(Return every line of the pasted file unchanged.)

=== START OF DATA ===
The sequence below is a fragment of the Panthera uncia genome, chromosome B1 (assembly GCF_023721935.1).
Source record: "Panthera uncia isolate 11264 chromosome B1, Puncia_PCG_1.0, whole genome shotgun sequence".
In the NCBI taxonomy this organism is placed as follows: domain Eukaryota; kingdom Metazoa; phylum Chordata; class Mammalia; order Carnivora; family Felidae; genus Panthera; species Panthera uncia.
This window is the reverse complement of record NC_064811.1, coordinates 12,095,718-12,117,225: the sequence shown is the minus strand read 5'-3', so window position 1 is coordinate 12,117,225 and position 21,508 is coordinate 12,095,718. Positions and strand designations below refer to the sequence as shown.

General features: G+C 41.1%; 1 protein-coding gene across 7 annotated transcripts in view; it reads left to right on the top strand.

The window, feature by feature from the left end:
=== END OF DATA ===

The sequence below is a fragment of the Panthera uncia genome, chromosome B1 (assembly GCF_023721935.1).
Source record: "Panthera uncia isolate 11264 chromosome B1, Puncia_PCG_1.0, whole genome shotgun sequence".
In the NCBI taxonomy this organism is placed as follows: domain Eukaryota; kingdom Metazoa; phylum Chordata; class Mammalia; order Carnivora; family Felidae; genus Panthera; species Panthera uncia.
This window is the reverse complement of record NC_064811.1, coordinates 12,095,718-12,117,225: the sequence shown is the minus strand read 5'-3', so window position 1 is coordinate 12,117,225 and position 21,508 is coordinate 12,095,718. Positions and strand designations below refer to the sequence as shown.

General features: G+C 41.1%; 1 protein-coding gene across 7 annotated transcripts in view; it reads left to right on the top strand.

The window, feature by feature from the left end: